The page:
Today, if a student does not complete a two- or four-year college degree, the chances drop sharply that she will get a job that can support a family. Yet millions of our students don’t make it out of high school. Only 71 percent of American students earn a high school diploma within four years, and the numbers are worse for minorities—58 percent for Hispanic students and 55 percent for African Americans.

In the case of college education, we were number one in the world twenty years ago in the percentage of young adults with a postsecondary credential. Now we’re number 10 and dropping.

Whether we’re in good economic times or bad, the rules that govern the future stay the same. If we have a growing percentage of highly educated young people—schooled in math, science, engineering and liberal arts—we’re going to have a strong economy. Today’s down economy doesn’t mean education will be less important for the future, so a down economy doesn’t mean we should cut back on education.

For the sake of our students, and the good of the country, we need to dramatically increase the number of low-income students who get postsecondary degrees that let them earn a living wage. This will require a jump in the number of students who graduate from high school ready for college. And that, in turn, will demand a much greater concentration of effective teachers in our low-income schools.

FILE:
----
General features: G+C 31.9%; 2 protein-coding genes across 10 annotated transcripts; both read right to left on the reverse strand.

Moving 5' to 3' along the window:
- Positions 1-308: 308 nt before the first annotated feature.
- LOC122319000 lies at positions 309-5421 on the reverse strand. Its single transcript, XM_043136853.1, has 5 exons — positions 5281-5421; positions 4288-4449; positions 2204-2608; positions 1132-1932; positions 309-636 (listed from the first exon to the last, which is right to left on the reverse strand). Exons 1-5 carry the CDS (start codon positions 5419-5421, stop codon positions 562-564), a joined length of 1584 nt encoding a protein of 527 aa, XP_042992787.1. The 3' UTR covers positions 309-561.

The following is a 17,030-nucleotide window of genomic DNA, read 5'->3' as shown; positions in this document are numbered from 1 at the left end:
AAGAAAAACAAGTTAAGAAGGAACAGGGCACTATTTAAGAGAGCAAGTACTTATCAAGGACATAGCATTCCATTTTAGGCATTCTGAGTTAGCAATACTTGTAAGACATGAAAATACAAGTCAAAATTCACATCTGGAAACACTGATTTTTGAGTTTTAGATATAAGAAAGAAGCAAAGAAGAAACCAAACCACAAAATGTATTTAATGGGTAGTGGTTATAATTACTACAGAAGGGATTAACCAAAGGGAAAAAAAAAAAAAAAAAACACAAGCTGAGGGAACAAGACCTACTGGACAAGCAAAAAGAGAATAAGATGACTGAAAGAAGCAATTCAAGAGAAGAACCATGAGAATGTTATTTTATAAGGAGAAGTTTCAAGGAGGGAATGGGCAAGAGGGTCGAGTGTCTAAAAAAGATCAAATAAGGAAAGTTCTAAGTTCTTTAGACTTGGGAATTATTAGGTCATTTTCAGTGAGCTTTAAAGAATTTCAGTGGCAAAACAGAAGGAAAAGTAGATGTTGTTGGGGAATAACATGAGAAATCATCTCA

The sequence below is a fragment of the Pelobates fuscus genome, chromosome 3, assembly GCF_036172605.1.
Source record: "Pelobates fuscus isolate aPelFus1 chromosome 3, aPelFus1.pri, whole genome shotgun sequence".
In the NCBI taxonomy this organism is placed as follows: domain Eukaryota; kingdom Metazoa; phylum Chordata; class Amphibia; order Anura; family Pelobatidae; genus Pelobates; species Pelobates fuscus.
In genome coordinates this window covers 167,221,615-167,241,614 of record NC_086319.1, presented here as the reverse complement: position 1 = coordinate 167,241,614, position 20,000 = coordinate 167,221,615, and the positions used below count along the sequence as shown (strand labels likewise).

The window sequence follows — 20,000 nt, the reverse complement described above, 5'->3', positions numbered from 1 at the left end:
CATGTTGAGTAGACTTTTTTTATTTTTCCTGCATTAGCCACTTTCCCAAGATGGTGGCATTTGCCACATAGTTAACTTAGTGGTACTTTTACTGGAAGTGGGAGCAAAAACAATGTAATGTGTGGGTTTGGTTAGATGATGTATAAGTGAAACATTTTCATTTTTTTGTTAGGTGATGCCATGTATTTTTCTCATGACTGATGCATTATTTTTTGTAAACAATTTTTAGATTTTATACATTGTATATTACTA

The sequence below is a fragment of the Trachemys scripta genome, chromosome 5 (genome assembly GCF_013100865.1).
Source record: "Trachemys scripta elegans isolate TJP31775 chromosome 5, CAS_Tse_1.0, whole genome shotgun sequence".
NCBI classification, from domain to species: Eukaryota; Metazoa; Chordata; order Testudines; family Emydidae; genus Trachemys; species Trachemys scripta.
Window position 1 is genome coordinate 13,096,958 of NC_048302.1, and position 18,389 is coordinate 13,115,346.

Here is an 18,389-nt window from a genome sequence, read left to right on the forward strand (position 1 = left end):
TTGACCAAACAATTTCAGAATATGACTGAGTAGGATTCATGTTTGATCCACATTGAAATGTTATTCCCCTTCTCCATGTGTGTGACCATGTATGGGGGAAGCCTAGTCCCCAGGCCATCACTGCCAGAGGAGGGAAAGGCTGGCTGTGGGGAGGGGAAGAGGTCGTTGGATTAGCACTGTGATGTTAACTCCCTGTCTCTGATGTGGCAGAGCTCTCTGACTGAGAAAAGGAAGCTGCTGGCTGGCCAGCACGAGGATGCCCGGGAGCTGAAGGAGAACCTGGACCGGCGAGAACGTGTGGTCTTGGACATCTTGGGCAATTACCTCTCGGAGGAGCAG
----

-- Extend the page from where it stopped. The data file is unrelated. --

Our foundation has been investing in high schools for the past eight years, and our work has shown that even the most vulnerable young people can succeed when they get the right support in school. In schools across the country, we’re seeing results that smash old prejudices about what poor students can achieve. High Tech High School in San Diego, Green Dot Schools in Los Angeles, Aspire High Schools in California, KIPP schools that have spread across the country, and YES College Preparatory Schools in Houston. These schools are doing work that should be talked about everywhere.